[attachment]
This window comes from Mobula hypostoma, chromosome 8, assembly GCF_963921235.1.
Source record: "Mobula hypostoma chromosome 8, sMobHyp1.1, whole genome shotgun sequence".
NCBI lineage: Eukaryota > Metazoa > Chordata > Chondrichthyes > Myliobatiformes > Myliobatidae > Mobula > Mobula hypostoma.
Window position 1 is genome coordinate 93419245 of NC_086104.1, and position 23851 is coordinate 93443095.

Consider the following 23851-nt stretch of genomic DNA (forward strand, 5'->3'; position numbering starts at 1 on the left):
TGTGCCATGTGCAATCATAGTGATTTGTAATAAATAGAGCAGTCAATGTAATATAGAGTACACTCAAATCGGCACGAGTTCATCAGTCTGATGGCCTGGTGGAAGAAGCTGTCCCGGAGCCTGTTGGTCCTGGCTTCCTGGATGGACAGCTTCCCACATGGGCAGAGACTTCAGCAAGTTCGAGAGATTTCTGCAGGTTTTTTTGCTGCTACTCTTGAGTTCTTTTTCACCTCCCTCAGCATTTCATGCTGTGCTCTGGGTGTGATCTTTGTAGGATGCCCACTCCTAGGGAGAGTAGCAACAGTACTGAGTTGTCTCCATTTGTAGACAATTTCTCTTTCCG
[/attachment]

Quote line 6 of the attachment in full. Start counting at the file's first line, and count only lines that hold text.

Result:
TGTGCCATGTGCAATCATAGTGATTTGTAATAAATAGAGCAGTCAATGTAATATAGAGTACACTCAAATCGGCACGAGTTCATCAGTCTGATGGCCTGGTGGAAGAAGCTGTCCCGGAGCCTGTTGGTCCTGGCTTCCTGGATGGACAGCTTCCCACATGGGCAGAGACTTCAGCAAGTTCGAGAGATTTCTGCAGGTTTTTTTGCTGCTACTCTTGAGTTCTTTTTCACCTCCCTCAGCATTTCATGCTGTGCTCTGGGTGTGATCTTTGTAGGATGCCCACTCCTAGGGAGAGTAGCAACAGTACTGAGTTGTCTCCATTTGTAGACAATTTCTCTTTCCG